£30bn plans for London tunnel ring road


£30bn plans for London tunnel ring road


The London Mayor revealed his plans to alleviate congestion in central London with a 22-mile-long underground ring road.


Transport for London has been commissioned to explore the feasibility of building the new underground tunnel.


Although the civil engineering project is estimated to cost in the region of £30 billion, it would solve the current issues with traffic congestion in the capital.


The scheme dubbed as Inner Orbital Tunnel would be one of the most ambitious infrastructure schemes ever built in London, with subterranean dual carriageways linking key routes, from the A40 Westway to the A12 in the east, and the A1 route north to the A2 running south.


The proposed tunnel route would circle north London from Camden to Highbury, then head south east to Shoreditch and Wapping whether the tunnel would run under the Thames to Elephant and Castle, and then to Battersea.


It would then cross under the Thames again at Chelsea, and sweep through Earls Court to St John’s Wood, before returning to Camden.


The ambitious plan would partly be financed by freeing up development sites worth billions of pounds that are currently surrounded by congested roads.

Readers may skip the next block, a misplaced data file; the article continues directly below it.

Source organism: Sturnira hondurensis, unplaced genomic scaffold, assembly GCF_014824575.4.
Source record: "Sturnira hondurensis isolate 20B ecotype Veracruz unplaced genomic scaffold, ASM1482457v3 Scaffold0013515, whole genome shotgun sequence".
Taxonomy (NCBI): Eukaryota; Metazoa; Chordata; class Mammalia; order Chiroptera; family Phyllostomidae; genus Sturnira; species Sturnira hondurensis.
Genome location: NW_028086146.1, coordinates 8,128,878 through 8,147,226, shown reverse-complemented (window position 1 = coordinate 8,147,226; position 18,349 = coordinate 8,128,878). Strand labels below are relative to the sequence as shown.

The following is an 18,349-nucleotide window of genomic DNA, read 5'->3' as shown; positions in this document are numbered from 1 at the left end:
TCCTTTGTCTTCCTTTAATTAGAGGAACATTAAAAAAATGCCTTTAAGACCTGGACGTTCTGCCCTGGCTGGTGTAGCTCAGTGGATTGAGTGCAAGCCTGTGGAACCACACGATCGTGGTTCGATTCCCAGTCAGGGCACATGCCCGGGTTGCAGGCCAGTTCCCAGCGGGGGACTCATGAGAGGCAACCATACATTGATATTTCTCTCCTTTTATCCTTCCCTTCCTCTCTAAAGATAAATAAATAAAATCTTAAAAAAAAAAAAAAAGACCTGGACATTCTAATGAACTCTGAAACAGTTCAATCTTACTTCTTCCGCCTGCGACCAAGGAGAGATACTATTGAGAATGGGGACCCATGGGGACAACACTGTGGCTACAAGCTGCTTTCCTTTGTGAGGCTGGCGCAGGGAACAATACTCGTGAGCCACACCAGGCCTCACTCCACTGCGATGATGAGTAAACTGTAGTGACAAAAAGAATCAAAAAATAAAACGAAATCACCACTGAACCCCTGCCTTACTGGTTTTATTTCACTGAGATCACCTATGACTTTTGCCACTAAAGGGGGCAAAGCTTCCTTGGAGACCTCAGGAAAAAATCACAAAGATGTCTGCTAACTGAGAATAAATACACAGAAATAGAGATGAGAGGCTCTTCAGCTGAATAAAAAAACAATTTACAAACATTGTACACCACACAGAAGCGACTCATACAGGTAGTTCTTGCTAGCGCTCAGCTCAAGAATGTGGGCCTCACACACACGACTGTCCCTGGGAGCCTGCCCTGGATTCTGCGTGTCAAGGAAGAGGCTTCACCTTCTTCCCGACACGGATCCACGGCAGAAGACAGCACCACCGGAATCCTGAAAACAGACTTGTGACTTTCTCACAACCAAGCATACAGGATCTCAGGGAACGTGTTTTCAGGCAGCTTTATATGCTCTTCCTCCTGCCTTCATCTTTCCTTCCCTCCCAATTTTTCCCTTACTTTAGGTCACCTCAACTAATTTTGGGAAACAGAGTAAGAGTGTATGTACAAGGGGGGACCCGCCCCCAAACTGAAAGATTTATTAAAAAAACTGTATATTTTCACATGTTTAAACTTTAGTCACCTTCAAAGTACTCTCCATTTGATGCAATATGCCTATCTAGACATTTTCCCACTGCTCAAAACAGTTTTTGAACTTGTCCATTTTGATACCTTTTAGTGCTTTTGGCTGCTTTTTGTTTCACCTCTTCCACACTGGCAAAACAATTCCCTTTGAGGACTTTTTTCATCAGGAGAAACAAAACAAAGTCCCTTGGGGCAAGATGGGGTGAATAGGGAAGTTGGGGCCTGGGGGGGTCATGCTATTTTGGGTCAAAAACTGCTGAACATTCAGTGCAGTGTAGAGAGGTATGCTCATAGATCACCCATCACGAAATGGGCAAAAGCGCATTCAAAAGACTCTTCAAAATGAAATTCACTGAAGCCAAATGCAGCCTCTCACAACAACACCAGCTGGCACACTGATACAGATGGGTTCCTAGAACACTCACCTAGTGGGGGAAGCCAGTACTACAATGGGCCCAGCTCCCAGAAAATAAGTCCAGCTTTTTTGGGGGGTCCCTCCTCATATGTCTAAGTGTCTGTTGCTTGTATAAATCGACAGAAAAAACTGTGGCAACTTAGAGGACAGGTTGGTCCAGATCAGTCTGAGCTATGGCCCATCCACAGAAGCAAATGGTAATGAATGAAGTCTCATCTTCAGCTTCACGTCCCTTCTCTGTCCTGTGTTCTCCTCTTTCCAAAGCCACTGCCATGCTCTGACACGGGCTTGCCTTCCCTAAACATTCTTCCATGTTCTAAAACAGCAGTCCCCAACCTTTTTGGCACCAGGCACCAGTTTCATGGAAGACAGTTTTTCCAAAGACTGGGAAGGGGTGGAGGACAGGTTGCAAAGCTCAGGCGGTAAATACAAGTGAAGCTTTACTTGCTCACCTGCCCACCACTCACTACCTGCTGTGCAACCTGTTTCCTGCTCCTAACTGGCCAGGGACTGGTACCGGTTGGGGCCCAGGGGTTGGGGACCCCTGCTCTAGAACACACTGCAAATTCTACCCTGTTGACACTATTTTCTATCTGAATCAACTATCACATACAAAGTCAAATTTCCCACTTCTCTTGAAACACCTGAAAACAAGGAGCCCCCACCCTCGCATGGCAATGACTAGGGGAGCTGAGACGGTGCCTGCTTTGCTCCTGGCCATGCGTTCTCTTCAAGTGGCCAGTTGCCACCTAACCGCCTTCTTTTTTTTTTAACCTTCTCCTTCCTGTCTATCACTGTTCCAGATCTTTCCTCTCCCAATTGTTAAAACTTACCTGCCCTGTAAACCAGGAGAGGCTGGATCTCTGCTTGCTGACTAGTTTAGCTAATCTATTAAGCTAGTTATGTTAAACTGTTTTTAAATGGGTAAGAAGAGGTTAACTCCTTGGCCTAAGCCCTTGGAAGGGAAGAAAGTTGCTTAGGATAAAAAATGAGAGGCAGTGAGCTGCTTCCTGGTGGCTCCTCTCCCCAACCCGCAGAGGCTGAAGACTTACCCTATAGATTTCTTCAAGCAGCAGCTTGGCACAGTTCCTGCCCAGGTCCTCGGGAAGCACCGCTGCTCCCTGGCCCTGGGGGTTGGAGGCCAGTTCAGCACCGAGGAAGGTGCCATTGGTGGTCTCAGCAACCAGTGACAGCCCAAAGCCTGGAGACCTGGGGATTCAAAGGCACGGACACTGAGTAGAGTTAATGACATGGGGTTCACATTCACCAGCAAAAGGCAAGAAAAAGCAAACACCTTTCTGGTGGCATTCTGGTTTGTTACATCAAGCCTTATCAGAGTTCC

According to Transport for London, the current predictions show that there will be a 60% increase in congestion in the central zone by 2031, while outer areas would suffer increases in congestion of 15 to 25%.


The scheme will result in quieter neighbourhoods and cleaner air for millions of families living in the centre and along overcrowded routes such as the South Circular. Motorists would benefit from faster trips, with bottlenecks like the Earl’s Court one-way system given relief.


Isabel Dedring, Deputy Mayor for Transport, said: “We are at the very early stage in exploring the potential. Cities such as Paris, Oslo and Boston have undertaken these kinds of ambitious projects and have seen dramatic results.


“This is not about creating a motorway through the centre of London. It’s about freeing up capacity on the city surface, improving air quality, and reclaiming space for public parks, pedestrians and cyclists.”


Photo Source: Standard